• Malaysia – Although ICOs have not been banned, the Securities Commission of Malaysia (SCM) has publically stated their concerns with the product due to the high risk to investors. The SCM also encourages potential ICO investors to seek advice prior to investment.
  • Russia – The Russian regime is developing a regulatory framework which fosters the cryptocurrency space. A regulatory regime will be developed by mid-2018 that specifically regulates ICOs and other cryptocurrencies.
  • Singapore – ICOs are subject to regulation in Singapore by the Monetary Authority of Singapore (MAS) where the product falls within MAS’ pre-existing “security” regulatory regime – that is, all financial products which are regulated by the Securities and Futures Act. The MAS has stated that ICOs which fall outside the scope of the Securities and Futures Act are not regulated.
  • United Arab Emirates – The Dubai Financial Services Authority does not actively regulate ICOs or more broadly, cryptocurrencies and has issued a statement voicing their concerns about these products. Abu Dhabi’s Financial Services Regulatory Authority has issued guidelines for the planned regulation of ICOs but has not yet determined how the product will be classified. The Abu Dhabi Authority has stated that where it decides an ICO is similar to a security, regulation will be much the same as the current security regulatory framework.
  • United Kingdom – The Financial Conduct Authority (FCA) assesses the regulation of businesses offering ICOs on a case by case basis. The FCA reviews each business and determines whether the ICO structuring falls within its already established regulatory regime. The FCA has a dedicated webpage which deals with ICO regulation in the UK. The webpage also includes a prominent statement of the associated risks to investors.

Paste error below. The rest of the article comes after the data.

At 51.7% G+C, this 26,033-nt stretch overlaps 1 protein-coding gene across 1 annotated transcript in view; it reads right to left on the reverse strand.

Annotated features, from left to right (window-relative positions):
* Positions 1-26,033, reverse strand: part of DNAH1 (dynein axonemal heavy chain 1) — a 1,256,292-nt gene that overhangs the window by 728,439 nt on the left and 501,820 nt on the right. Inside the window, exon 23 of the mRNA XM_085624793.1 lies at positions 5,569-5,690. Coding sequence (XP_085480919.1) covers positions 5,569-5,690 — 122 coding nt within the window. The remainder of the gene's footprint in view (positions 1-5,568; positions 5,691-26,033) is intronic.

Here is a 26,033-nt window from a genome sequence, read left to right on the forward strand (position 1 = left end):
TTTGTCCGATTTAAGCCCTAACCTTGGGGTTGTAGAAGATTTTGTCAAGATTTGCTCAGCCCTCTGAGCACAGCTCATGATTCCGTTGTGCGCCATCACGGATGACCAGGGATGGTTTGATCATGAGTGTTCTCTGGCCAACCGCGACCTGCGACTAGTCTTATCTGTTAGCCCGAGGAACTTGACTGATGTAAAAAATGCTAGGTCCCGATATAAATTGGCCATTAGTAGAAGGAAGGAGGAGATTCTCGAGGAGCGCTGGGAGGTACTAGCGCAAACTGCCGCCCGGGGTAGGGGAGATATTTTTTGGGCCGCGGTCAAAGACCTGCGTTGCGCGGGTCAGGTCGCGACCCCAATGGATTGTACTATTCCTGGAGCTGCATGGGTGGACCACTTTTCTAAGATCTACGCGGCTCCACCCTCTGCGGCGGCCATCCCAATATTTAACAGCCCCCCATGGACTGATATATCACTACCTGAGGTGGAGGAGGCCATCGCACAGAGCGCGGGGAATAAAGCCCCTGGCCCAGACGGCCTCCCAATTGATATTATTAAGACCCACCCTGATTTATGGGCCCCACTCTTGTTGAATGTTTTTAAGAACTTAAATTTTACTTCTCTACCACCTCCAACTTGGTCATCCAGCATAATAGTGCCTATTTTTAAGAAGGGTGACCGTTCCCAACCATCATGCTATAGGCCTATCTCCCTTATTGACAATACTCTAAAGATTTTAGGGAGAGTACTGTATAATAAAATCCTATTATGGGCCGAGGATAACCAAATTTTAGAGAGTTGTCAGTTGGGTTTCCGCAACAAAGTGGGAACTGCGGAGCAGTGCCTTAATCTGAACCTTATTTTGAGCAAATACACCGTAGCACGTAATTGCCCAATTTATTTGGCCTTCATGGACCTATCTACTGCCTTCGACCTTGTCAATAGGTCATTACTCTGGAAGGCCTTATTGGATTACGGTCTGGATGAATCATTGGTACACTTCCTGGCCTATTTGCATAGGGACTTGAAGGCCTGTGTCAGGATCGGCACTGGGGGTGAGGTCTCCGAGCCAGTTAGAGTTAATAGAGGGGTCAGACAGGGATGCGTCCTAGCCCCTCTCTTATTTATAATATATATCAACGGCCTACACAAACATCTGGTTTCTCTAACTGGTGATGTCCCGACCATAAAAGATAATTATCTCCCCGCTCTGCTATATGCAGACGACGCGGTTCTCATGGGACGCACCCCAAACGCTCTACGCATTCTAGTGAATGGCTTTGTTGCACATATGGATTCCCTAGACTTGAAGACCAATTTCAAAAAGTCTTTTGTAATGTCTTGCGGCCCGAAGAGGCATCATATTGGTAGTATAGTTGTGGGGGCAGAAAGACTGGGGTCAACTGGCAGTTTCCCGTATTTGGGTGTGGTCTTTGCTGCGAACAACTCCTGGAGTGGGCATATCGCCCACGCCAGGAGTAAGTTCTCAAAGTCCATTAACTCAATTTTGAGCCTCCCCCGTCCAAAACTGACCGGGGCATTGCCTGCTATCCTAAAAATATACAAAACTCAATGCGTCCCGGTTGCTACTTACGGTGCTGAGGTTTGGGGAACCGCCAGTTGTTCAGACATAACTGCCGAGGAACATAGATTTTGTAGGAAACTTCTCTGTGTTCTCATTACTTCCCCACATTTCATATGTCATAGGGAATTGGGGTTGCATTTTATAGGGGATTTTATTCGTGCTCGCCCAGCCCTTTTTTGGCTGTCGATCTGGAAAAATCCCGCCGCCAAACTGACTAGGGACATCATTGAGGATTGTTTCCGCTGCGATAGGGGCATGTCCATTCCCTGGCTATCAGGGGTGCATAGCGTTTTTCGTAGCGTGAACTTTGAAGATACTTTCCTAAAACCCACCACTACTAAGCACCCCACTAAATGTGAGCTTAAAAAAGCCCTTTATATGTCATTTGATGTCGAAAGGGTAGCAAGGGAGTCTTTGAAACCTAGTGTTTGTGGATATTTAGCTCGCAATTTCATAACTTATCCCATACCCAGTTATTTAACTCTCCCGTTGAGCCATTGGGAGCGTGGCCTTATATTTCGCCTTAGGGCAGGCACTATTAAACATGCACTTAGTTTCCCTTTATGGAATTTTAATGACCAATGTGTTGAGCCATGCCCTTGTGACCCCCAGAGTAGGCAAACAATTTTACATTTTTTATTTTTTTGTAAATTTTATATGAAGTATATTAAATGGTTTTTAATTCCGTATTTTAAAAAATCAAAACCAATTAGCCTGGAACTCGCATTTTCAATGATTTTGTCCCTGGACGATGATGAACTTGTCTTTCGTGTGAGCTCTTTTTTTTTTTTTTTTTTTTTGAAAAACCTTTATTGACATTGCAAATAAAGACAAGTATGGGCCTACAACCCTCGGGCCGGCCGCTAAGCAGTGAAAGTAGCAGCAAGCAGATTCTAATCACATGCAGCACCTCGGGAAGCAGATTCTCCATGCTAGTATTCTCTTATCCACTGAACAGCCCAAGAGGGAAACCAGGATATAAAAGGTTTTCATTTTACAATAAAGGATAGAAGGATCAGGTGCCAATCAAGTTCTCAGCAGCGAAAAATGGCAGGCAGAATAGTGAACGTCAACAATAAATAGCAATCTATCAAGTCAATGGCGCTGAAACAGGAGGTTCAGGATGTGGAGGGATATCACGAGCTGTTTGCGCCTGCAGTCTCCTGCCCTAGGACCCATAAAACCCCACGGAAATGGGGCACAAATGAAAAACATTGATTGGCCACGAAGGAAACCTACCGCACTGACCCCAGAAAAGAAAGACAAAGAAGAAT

• United States – The Securities and Exchange Commission (SEC) has not banned dealings of ICOs in the US but has a strong view on the risks associated with an ICO transaction. Once again, the SEC has stated that any ICO which falls within the scope of a “security” will be subject to regulation.

Where is trading ICOs banned?

The following regulators have banned ICOs, in a step beyond other regulators who have expressed their concerns regarding this product. These regulators have also been identified in our image above.

  • China – China was the first jurisdiction to ban ICOs. The statement banning all ICO products was issued by the People’s Bank of China which came as a result of consultation with the China Securities Regulatory Commission, the China Banking Regulatory Commission and the China Insurance Regulatory Commission. The Chinese Ban on ICOs came into effect in early September 2017.
  • South Korea – Following China’s ban on ICOs in early September 2017, South Korea’s Regulator has also banned the product. The Financial Services Commission has banned all forms of businesses adopting the blockchain technology, not just ICOs. Fintech businesses in South Korea are under intense scrutiny by the regulator to ensure they are not operating within the scope of the ban.

If you are looking to establish a business that deals with ICOs, Sophie Grace would be happy to meet with you to discuss your options further. Please contact us.

About The Author

Sarah Murray

Sarah works with the Compliance Team with a particular focus on compliance and legal services. Sarah works with the Legal Team providing ongoing assistance in drafting and reviewing documentation as well as legal research. Sarah assists clients with AFSL and ACL applications, variations and also assists in the implementation of compliance reviews. She provides ongoing compliance support in the form of compliance program implementation and reviews.